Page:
There’s no controversy this year: the four best teams are in the College Football Playoffs. Undefeated Georgia and Michigan were shoo-ins for the tournament, along with Ohio State and TCU, the only two one-loss teams in FBS.
It promises to be an epic playoff, and could lead to a Big Ten conference rematch between Ohio State and Michigan for the national championship, just weeks after the Wolverines stomped out the Buckeyes in Ann Arbor.
But the playoffs get even better, at least from our vantage point. In addition to football excellence, every team enjoys strong ties to Outsports and LGBTQ athletes.
A rundown of each program’s LGBTQ history is below, complete with stories of inspiration, and even a legendary head coach’s bond with his gay son.
Let’s start with Michigan, who enter as a nearly double-digit favorite against TCU, and could be the pick to win it all. Their head coach, Jim Harbaugh, hails from an iconic football family and boasts a .721 winning percentage at the college level. Previously, Harbaugh coached the San Francisco 49ers to the Super Bowl, and finished his NFL head coaching run with a .688 winning percentage.
He’s also a great dad to his gay son.
James Harbaugh Jr. attended Michigan during his dad’s coaching tenure, and earned his BFA in directing. While father and son share a love for football, Harbaugh Jr. credits his old man with igniting his passion for musical theater.
“I can kind of credit my dad for getting me into theater a little bit, oddly enough,” Harbaugh Jr. told Outsports in a previous interview. “In 2005, when he was at Stanford, he took the family — my sister, stepmom and I — we went and saw ‘Wicked’ in San Francisco. I was blown away by it. I was probably 12 at the time. I remember thinking, ‘Wow, this is so incredible. I would love to be a part of something that makes people feel this way, something that feels so magical and amazing.’”
As one of the most high-profile figures in football, Jim Harbaugh’s loves for his son goes a long way towards combating homophobia in the sport. Michigan has done its part, too. Last year, the school’s marching band performed an LGBTQ-themed halftime show at The Big House.
Lady Gaga and football is a championship-level combination, after all.
Outsports has a 23-year history of publishing the inspiring coming-out stories of athletes and sports figures around the world.
Former Georgia goalie Joey Fisher was one of the first college athletes to share his story with us. He publicly came out in 2007, and said his teammates were universally accepting, despite his fears.
“Everyone was really good about it,” he said. “I was really surprised. I kind of expected to have at least one negative reaction. But, for everyone it seemed to either be a non-issue or they were just like, ‘Hey, it’s really cool you’re still here doing this.’”
Fisher’s story highlights the importance of straight allies when it comes to LGBTQ inclusion in sports. Former Bulldog sand current NFL wideout Chris Conley embodies what allyship means.
As a junior, Conley, who now plays for the Tennessee Titans, spoke out in support of gay athletes while many of his peers stayed silent. Conley also attended an LGBTQ sports conference when he was in college.
As some Christian universities continue to discriminate against LGBTQ students, TCU stands out as an example of inclusion right in the middle of Texas.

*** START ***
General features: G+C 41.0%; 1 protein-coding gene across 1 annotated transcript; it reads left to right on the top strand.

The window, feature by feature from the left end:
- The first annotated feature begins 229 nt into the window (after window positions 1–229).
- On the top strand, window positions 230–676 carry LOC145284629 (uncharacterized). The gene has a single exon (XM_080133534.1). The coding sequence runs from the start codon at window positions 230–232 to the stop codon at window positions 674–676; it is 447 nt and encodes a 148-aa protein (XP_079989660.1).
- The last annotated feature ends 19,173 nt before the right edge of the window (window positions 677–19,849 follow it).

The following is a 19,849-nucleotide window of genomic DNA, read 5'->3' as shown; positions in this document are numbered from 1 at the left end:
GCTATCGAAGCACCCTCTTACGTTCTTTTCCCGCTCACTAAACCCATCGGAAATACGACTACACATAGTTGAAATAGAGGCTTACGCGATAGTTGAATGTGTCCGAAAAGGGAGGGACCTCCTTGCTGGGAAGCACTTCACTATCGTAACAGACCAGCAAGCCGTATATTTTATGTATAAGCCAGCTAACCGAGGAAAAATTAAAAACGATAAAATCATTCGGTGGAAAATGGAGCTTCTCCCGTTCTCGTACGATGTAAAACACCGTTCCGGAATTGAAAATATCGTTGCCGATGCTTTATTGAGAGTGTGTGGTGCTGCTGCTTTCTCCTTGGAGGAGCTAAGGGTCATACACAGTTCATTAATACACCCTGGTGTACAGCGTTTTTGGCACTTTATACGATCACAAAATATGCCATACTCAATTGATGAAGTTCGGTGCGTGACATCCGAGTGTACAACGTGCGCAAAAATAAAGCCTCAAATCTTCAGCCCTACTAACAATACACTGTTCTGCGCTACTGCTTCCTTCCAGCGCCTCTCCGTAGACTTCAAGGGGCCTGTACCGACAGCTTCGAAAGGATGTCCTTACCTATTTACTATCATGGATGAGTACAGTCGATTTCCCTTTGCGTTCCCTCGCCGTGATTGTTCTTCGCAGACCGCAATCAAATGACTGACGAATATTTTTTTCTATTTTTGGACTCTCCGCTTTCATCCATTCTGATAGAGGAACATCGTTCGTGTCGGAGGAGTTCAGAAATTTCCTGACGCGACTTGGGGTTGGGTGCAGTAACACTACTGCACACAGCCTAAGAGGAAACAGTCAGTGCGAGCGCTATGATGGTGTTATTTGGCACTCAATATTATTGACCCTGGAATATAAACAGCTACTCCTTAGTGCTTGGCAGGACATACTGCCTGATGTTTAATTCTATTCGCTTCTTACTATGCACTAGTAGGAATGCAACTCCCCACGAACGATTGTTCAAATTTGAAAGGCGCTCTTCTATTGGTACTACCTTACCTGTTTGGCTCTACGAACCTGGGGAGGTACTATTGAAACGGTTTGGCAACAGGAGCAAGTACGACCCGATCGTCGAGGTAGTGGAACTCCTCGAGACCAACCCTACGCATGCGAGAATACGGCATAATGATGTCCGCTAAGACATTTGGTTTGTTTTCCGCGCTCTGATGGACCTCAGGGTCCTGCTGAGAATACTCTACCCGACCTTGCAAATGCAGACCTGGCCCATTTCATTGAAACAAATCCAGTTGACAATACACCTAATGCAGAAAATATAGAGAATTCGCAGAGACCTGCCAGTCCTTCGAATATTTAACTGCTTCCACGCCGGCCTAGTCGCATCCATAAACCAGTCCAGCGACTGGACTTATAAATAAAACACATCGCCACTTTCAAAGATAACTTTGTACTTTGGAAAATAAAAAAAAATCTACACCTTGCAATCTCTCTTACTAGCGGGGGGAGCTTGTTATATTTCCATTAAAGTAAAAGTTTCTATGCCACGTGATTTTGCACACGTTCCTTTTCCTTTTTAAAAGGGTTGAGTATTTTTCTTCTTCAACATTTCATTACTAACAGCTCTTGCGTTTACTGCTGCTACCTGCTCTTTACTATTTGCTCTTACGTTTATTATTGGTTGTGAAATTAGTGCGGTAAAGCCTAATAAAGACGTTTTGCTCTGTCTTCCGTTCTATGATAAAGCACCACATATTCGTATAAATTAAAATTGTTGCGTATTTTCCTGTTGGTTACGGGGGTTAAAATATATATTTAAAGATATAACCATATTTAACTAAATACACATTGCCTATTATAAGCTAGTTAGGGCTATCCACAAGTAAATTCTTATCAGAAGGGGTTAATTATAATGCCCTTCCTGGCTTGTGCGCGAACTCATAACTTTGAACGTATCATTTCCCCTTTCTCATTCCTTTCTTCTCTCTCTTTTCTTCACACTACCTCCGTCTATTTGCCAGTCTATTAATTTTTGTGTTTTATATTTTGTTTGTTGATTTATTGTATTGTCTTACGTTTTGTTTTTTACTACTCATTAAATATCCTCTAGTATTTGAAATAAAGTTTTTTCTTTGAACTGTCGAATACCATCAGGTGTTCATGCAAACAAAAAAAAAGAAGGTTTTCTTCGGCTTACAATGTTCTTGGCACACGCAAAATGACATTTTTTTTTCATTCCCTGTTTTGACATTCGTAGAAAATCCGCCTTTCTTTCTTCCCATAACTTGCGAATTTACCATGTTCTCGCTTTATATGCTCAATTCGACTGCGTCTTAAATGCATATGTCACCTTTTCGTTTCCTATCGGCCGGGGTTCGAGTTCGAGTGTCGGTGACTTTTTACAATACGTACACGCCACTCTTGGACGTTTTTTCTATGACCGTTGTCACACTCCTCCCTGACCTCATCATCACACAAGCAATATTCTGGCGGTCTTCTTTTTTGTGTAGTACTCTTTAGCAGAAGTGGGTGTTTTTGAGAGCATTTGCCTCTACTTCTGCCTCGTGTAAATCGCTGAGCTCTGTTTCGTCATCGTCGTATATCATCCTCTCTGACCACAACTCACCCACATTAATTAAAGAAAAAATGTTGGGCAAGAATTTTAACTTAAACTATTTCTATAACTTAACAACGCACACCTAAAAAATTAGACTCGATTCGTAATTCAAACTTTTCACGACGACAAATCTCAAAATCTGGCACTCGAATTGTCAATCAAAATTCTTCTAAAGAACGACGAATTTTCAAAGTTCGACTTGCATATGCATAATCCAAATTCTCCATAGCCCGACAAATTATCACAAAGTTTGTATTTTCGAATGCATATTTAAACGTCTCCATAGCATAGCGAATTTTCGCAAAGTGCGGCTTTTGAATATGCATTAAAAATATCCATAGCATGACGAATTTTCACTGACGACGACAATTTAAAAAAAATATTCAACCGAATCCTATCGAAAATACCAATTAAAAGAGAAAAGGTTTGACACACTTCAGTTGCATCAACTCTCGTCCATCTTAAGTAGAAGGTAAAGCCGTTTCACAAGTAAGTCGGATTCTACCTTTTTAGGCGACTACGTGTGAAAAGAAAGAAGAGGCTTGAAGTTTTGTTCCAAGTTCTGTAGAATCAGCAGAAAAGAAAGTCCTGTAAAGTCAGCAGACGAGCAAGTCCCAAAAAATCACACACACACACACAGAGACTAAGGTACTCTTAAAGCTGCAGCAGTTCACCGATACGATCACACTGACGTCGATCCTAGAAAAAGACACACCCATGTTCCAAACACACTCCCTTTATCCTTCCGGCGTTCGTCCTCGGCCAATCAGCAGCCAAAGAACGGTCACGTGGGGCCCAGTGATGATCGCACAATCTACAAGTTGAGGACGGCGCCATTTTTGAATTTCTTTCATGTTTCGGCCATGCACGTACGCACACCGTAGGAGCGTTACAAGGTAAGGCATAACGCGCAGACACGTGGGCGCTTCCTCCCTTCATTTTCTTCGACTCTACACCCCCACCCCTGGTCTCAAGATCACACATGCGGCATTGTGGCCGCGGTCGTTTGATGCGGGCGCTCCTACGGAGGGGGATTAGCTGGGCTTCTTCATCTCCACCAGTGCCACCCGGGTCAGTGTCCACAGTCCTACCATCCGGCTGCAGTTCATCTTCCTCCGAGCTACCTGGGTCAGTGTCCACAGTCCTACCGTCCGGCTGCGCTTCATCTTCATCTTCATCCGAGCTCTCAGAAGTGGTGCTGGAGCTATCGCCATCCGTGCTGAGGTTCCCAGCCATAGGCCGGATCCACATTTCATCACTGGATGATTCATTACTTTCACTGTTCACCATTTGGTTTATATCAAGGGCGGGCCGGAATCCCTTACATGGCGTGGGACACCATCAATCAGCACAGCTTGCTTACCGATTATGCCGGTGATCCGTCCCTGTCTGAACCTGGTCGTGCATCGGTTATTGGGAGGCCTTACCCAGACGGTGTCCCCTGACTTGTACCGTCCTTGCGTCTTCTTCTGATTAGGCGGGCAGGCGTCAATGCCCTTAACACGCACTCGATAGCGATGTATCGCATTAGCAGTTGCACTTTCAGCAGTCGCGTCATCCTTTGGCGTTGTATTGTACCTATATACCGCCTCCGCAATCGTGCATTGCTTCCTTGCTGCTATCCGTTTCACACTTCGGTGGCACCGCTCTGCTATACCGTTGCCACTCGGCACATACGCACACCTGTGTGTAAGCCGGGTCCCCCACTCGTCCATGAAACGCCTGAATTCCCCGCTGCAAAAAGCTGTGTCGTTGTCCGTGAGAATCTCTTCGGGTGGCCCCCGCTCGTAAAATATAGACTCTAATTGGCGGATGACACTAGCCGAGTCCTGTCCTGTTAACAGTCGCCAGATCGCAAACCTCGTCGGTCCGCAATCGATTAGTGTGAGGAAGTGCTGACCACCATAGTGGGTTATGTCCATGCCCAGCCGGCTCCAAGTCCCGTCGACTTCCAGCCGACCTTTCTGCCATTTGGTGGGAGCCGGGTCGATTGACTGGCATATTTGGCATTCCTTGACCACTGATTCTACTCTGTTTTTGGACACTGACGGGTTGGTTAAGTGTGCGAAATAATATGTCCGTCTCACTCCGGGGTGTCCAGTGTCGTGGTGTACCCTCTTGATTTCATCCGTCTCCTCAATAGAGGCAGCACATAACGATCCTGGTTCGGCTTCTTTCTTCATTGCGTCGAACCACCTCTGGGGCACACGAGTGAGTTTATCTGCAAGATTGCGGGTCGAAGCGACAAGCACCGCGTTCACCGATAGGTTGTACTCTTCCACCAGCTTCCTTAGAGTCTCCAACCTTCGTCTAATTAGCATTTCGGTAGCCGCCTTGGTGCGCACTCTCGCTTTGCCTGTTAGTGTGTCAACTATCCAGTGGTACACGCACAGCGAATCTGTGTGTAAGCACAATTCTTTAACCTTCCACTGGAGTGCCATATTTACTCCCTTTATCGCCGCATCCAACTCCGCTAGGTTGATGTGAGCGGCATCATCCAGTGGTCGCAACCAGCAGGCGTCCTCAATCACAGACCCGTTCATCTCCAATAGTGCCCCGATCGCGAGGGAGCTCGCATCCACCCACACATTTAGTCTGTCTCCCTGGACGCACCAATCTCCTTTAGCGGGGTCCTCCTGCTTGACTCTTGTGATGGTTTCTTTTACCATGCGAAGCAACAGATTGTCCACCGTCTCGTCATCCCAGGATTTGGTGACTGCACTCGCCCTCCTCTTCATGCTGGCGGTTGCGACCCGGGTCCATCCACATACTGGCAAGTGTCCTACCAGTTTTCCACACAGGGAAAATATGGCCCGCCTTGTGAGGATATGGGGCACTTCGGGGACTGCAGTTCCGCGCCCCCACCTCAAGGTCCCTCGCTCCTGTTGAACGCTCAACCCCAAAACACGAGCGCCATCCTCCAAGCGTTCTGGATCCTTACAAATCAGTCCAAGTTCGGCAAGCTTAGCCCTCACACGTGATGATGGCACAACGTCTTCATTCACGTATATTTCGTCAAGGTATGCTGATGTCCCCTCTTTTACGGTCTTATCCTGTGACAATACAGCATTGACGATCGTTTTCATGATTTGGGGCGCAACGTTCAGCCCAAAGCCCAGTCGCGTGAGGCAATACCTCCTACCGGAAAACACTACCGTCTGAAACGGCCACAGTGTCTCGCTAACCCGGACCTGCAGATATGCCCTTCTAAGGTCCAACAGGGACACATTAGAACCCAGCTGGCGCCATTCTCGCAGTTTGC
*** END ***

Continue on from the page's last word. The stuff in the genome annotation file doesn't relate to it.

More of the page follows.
The Horned Frogs have a laudable history of supporting LGBTQ people on campus.
Years ago, gay then-TCU assistant athletic director Drew Martin found acceptance and love in the athletic department, even while he couldn’t marry his partner in Texas. Martin is currently with the Texas Longhorns.
Former TCU swimmer Cooper Robinson, who found himself four pills into a suicide attempt shortly after he was outed, credits the support he received from his coaches and teammates for saving his life.
“I ended up telling my coach everything. Soon we were all crying. All of my coaches embraced me with their support and care,” writes Robinson in his coming-out story. “It was like something changed and I didn’t really care what people thought of me anymore. I was able to be more open with myself and the rest of my swim team. Since then I have felt nothing but support from them.”
The Buckeyes’ long-standing athletic excellence extends beyond the playing field. Back in 2013, Ohio State athletic director Gene Smith spoke with Outsports about combating homophobia, making him one of the first major college sports figures to grant Outsports an exclusive interview.
Just as impressively, former Ohio State football coach Jim Tressel said he would embrace an out gay player on his team back in 2010. We believe he was the first major FBS coach to conduct an interview with an LGBTQ publication about gay issues.
“We strive to teach and model appreciation for everyone,” he said at the time. “One, we are a family. If you haven’t learned from your family at home that people have differences and those strengthen the whole, then you are hopefully going to learn it as part of the Ohio State football family.”
Today, Ohio State remains a welcoming place for LGBTQ athletes. Over the last five years alone, an out gymnast was picked by his teammates to be a senior captain; gay swimmer Nathan Holty wrote about finding his safe space in the pool; and two out gay roommates found a family on Ohio State’s cheer team.
That’s a record worth celebrating, regardless of how the Buckeyes do in the playoffs.